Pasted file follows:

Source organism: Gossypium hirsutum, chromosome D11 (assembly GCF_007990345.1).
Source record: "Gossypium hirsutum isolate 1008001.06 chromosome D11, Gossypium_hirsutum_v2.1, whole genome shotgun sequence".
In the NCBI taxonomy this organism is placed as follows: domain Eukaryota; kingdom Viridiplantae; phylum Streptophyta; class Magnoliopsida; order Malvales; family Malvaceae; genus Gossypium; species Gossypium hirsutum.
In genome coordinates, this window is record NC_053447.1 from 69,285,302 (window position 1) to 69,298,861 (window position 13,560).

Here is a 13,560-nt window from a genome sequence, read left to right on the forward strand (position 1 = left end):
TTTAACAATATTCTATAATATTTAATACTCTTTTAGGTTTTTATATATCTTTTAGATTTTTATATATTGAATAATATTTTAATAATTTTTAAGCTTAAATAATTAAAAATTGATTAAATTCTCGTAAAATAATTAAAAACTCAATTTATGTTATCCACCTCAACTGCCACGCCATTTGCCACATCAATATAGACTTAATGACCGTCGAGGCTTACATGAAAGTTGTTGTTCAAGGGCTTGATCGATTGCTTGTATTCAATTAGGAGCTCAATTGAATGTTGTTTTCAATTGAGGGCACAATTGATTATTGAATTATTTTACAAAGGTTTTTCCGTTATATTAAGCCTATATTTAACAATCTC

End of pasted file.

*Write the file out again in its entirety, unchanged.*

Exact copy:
Source organism: Gossypium hirsutum, chromosome D11 (assembly GCF_007990345.1).
Source record: "Gossypium hirsutum isolate 1008001.06 chromosome D11, Gossypium_hirsutum_v2.1, whole genome shotgun sequence".
In the NCBI taxonomy this organism is placed as follows: domain Eukaryota; kingdom Viridiplantae; phylum Streptophyta; class Magnoliopsida; order Malvales; family Malvaceae; genus Gossypium; species Gossypium hirsutum.
In genome coordinates, this window is record NC_053447.1 from 69,285,302 (window position 1) to 69,298,861 (window position 13,560).

Here is a 13,560-nt window from a genome sequence, read left to right on the forward strand (position 1 = left end):
TTTAACAATATTCTATAATATTTAATACTCTTTTAGGTTTTTATATATCTTTTAGATTTTTATATATTGAATAATATTTTAATAATTTTTAAGCTTAAATAATTAAAAATTGATTAAATTCTCGTAAAATAATTAAAAACTCAATTTATGTTATCCACCTCAACTGCCACGCCATTTGCCACATCAATATAGACTTAATGACCGTCGAGGCTTACATGAAAGTTGTTGTTCAAGGGCTTGATCGATTGCTTGTATTCAATTAGGAGCTCAATTGAATGTTGTTTTCAATTGAGGGCACAATTGATTATTGAATTATTTTACAAAGGTTTTTCCGTTATATTAAGCCTATATTTAACAATCTC